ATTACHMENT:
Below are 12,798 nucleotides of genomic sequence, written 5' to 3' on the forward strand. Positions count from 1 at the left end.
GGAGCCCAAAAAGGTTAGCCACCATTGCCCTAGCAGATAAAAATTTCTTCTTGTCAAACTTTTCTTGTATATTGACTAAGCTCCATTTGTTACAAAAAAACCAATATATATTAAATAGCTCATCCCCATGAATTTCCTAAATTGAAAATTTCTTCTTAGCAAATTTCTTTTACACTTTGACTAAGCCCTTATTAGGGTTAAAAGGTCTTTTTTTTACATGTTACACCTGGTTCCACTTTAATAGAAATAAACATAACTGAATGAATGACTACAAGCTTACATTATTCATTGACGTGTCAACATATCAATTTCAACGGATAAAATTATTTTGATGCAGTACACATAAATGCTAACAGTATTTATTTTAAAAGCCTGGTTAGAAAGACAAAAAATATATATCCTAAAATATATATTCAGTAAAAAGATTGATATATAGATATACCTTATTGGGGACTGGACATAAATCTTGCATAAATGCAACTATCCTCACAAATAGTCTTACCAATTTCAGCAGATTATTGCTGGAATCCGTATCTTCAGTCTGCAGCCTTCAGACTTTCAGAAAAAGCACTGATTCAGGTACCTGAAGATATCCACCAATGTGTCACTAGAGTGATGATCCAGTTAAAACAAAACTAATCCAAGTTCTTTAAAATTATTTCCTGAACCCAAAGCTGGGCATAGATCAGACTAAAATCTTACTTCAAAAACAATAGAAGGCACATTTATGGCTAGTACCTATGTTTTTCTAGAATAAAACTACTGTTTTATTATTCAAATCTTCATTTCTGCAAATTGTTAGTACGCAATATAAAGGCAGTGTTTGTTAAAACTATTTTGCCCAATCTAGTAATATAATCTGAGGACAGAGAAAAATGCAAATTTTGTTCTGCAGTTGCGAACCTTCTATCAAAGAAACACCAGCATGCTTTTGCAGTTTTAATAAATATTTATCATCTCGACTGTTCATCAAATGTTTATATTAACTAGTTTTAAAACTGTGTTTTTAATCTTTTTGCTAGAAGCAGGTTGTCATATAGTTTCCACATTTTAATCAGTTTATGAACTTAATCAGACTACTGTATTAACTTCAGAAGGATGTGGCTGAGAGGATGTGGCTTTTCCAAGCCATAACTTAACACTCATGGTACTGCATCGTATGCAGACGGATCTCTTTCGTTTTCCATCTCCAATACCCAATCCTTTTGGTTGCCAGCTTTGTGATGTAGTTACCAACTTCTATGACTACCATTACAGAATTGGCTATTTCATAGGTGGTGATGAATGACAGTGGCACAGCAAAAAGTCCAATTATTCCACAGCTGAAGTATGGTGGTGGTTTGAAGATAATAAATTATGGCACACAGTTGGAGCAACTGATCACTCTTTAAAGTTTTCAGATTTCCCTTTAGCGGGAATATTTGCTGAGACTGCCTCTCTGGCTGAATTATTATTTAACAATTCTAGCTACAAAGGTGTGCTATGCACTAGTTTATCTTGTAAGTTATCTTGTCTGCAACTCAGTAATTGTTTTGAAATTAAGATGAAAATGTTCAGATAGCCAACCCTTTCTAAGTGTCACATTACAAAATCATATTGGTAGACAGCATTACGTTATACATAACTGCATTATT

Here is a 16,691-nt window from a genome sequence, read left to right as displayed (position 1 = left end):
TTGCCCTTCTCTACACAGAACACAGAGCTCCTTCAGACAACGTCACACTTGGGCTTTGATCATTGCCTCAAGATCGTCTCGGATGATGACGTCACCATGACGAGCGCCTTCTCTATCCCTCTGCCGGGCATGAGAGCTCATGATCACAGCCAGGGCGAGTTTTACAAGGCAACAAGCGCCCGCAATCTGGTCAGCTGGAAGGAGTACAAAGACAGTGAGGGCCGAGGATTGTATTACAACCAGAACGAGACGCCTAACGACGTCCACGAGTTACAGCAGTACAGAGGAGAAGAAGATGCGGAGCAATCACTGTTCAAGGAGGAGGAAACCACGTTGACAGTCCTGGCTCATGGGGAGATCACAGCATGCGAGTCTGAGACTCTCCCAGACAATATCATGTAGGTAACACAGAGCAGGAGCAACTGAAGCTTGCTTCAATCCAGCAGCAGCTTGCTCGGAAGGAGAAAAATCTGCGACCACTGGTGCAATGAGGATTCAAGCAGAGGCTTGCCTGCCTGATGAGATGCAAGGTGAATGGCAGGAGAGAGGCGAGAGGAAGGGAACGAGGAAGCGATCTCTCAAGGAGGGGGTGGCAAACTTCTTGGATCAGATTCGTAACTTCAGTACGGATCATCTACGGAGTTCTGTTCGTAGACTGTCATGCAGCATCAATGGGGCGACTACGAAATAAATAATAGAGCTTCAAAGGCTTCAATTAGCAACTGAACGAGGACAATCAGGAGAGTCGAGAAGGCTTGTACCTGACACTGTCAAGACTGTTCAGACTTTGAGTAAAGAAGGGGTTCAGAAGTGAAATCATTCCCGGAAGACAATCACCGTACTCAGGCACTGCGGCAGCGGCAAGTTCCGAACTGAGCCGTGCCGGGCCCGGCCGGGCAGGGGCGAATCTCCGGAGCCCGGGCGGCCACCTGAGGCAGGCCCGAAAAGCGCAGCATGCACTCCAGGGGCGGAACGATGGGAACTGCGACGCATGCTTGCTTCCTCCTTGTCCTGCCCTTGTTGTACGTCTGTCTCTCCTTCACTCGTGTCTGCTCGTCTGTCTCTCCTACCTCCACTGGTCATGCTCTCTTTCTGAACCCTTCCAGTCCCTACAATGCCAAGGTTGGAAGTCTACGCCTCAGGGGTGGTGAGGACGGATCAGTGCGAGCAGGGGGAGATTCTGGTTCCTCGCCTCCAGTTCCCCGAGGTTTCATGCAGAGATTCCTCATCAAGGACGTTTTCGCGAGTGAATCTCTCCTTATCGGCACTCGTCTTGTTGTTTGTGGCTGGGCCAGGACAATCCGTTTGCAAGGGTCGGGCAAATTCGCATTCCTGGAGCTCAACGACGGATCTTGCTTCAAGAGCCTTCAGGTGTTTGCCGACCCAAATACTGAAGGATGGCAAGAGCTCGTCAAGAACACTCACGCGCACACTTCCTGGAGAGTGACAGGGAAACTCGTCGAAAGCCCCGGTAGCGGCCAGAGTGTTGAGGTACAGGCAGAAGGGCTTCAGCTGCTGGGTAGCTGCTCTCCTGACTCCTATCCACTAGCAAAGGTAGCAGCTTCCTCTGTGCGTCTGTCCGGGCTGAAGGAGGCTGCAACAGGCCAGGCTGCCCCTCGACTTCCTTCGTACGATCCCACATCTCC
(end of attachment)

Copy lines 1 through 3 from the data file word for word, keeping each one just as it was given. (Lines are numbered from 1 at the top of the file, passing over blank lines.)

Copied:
Below are 12,798 nucleotides of genomic sequence, written 5' to 3' on the forward strand. Positions count from 1 at the left end.
GGAGCCCAAAAAGGTTAGCCACCATTGCCCTAGCAGATAAAAATTTCTTCTTGTCAAACTTTTCTTGTATATTGACTAAGCTCCATTTGTTACAAAAAAACCAATATATATTAAATAGCTCATCCCCATGAATTTCCTAAATTGAAAATTTCTTCTTAGCAAATTTCTTTTACACTTTGACTAAGCCCTTATTAGGGTTAAAAGGTCTTTTTTTTACATGTTACACCTGGTTCCACTTTAATAGAAATAAACATAACTGAATGAATGACTACAAGCTTACATTATTCATTGACGTGTCAACATATCAATTTCAACGGATAAAATTATTTTGATGCAGTACACATAAATGCTAACAGTATTTATTTTAAAAGCCTGGTTAGAAAGACAAAAAATATATATCCTAAAATATATATTCAGTAAAAAGATTGATATATAGATATACCTTATTGGGGACTGGACATAAATCTTGCATAAATGCAACTATCCTCACAAATAGTCTTACCAATTTCAGCAGATTATTGCTGGAATCCGTATCTTCAGTCTGCAGCCTTCAGACTTTCAGAAAAAGCACTGATTCAGGTACCTGAAGATATCCACCAATGTGTCACTAGAGTGATGATCCAGTTAAAACAAAACTAATCCAAGTTCTTTAAAATTATTTCCTGAACCCAAAGCTGGGCATAGATCAGACTAAAATCTTACTTCAAAAACAATAGAAGGCACATTTATGGCTAGTACCTATGTTTTTCTAGAATAAAACTACTGTTTTATTATTCAAATCTTCATTTCTGCAAATTGTTAGTACGCAATATAAAGGCAGTGTTTGTTAAAACTATTTTGCCCAATCTAGTAATATAATCTGAGGACAGAGAAAAATGCAAATTTTGTTCTGCAGTTGCGAACCTTCTATCAAAGAAACACCAGCATGCTTTTGCAGTTTTAATAAATATTTATCATCTCGACTGTTCATCAAATGTTTATATTAACTAGTTTTAAAACTGTGTTTTTAATCTTTTTGCTAGAAGCAGGTTGTCATATAGTTTCCACATTTTAATCAGTTTATGAACTTAATCAGACTACTGTATTAACTTCAGAAGGATGTGGCTGAGAGGATGTGGCTTTTCCAAGCCATAACTTAACACTCATGGTACTGCATCGTATGCAGACGGATCTCTTTCGTTTTCCATCTCCAATACCCAATCCTTTTGGTTGCCAGCTTTGTGATGTAGTTACCAACTTCTATGACTACCATTACAGAATTGGCTATTTCATAGGTGGTGATGAATGACAGTGGCACAGCAAAAAGTCCAATTATTCCACAGCTGAAGTATGGTGGTGGTTTGAAGATAATAAATTATGGCACACAGTTGGAGCAACTGATCACTCTTTAAAGTTTTCAGATTTCCCTTTAGCGGGAATATTTGCTGAGACTGCCTCTCTGGCTGAATTATTATTTAACAATTCTAGCTACAAAGGTGTGCTATGCACTAGTTTATCTTGTAAGTTATCTTGTCTGCAACTCAGTAATTGTTTTGAAATTAAGATGAAAATGTTCAGATAGCCAACCCTTTCTAAGTGTCACATTACAAAATCATATTGGTAGACAGCATTACGTTATACATAACTGCATTATT

Here is a 16,691-nt window from a genome sequence, read left to right as displayed (position 1 = left end):